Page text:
I send you greetings, and I am writing you at this time to let you know how things are progressing with regard to the Anne Sullivan Centennial Commemoration. So many good things have happened that it would be difficult to give you a catalog of all of them. The most important event will take place on April 17, 1966, when we will have a memorial service at the Washington National Cathedral, where as you know “teachers” remains are enshrined. This is a large cathedral and holds about 2,500 persons. The Perkins chorus of 70 young men and women will be on hand. Mary Switzer will make some references to Anne Sullivan and, undoubtedly, will be quoting you. We will place flowers on the bier of Anne Sullivan after the service. Both Perkins and IHB will be holding separate meetings during the week of April 10, and IHB will have a banquet on April 14 which is Anne’s birthday. Perkins and IHB are jointly making awards as follows: at Perkins on April 13 to several teachers of deaf-blind persons, on April 14 at the IBD banquet in New York awards will be given to administrators who have made contributions to the work of deaf-blind individuals, and at the Washington National Cathedral on April 17, we will honor several deaf-blind individuals from various parts of the United States who have achieved.  On the 28th of April Robert J Smithdas who is the Associate Director of the IHB Department for the Deaf-Blind, is to be designated as “The Handicapped American of the Year” by the President’s Committee on the Employment of the Handicapped. This award is to be given by the President of the United States. On May 15 the IHB will hold its “Day of Remembrance” at Burrwood where you visited some years ago and where we have your beautiful Helen Keller Garden. Here we will place a bronze tablet to the memory of Anne Sullivan so that she will always be remembered in your garden. Finally, on your birthday, June 27, we are changing the name of the original IHB residence to the Anne Sullivan Residence for Deaf-Blind Men.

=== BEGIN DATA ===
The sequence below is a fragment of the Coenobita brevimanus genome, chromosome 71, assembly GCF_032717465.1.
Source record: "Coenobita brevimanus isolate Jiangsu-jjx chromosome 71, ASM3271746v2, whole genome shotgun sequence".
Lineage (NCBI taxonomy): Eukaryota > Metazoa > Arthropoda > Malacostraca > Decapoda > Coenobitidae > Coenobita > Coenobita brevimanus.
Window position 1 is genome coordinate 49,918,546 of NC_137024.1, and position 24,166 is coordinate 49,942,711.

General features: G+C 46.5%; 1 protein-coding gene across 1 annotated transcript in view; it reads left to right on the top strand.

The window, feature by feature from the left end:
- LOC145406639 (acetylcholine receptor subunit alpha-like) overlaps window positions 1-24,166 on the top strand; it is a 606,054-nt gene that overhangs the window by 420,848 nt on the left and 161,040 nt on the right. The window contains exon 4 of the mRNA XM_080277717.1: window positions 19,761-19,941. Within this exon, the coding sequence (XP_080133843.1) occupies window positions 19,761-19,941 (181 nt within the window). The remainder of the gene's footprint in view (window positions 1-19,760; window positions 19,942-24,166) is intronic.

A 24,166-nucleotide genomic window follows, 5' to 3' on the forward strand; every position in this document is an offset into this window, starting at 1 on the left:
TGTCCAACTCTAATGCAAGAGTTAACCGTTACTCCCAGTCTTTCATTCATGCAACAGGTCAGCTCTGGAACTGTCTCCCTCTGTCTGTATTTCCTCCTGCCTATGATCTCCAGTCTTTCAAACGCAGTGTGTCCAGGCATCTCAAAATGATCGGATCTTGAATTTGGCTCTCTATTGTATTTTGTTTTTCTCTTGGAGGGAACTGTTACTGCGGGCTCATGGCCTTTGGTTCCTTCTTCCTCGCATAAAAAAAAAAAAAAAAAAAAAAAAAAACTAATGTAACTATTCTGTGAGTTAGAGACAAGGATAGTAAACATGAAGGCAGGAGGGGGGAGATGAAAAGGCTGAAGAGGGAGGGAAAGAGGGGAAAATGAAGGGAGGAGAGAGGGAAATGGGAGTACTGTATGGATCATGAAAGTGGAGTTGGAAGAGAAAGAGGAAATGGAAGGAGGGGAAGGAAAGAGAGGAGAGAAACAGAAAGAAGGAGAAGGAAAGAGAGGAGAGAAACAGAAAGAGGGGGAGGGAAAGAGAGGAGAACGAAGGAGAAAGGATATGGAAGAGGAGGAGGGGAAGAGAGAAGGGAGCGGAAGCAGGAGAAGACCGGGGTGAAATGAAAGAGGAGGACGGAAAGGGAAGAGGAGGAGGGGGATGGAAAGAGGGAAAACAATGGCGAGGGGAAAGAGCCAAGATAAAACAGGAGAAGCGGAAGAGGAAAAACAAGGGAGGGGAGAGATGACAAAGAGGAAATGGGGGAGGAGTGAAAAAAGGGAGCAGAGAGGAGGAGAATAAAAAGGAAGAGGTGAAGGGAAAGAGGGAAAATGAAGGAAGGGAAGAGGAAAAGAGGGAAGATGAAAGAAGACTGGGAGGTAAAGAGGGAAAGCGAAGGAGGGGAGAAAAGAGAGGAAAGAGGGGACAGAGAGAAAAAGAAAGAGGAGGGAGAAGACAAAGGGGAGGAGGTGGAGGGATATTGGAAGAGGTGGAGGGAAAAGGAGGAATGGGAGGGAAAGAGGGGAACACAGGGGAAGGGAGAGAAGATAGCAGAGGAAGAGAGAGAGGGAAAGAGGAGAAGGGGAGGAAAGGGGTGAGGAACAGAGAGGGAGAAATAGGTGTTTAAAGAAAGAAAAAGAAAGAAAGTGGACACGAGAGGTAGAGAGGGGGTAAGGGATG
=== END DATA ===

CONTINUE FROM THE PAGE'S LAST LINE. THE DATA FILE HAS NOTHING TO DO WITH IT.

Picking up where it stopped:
Transcription for Campbell's media calls: